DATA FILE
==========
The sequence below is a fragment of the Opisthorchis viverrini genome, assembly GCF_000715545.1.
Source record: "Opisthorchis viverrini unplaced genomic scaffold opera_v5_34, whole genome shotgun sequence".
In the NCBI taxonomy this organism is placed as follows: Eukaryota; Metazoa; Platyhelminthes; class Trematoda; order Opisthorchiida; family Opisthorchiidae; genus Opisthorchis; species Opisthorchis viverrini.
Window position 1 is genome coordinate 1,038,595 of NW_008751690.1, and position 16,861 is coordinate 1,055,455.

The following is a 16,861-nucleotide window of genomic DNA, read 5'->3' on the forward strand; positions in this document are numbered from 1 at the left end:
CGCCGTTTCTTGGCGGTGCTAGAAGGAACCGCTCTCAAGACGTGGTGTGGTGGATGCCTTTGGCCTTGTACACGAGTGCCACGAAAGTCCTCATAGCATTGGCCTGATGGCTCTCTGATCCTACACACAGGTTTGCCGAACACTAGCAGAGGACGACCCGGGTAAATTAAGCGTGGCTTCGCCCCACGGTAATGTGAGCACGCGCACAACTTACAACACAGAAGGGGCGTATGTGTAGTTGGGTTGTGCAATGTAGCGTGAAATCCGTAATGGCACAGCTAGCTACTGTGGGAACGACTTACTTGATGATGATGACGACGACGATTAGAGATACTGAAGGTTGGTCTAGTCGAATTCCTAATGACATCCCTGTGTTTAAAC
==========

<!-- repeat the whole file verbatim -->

The sequence below is a fragment of the Opisthorchis viverrini genome, assembly GCF_000715545.1.
Source record: "Opisthorchis viverrini unplaced genomic scaffold opera_v5_34, whole genome shotgun sequence".
In the NCBI taxonomy this organism is placed as follows: Eukaryota; Metazoa; Platyhelminthes; class Trematoda; order Opisthorchiida; family Opisthorchiidae; genus Opisthorchis; species Opisthorchis viverrini.
Window position 1 is genome coordinate 1,038,595 of NW_008751690.1, and position 16,861 is coordinate 1,055,455.

The following is a 16,861-nucleotide window of genomic DNA, read 5'->3' on the forward strand; positions in this document are numbered from 1 at the left end:
CGCCGTTTCTTGGCGGTGCTAGAAGGAACCGCTCTCAAGACGTGGTGTGGTGGATGCCTTTGGCCTTGTACACGAGTGCCACGAAAGTCCTCATAGCATTGGCCTGATGGCTCTCTGATCCTACACACAGGTTTGCCGAACACTAGCAGAGGACGACCCGGGTAAATTAAGCGTGGCTTCGCCCCACGGTAATGTGAGCACGCGCACAACTTACAACACAGAAGGGGCGTATGTGTAGTTGGGTTGTGCAATGTAGCGTGAAATCCGTAATGGCACAGCTAGCTACTGTGGGAACGACTTACTTGATGATGATGACGACGACGATTAGAGATACTGAAGGTTGGTCTAGTCGAATTCCTAATGACATCCCTGTGTTTAAAC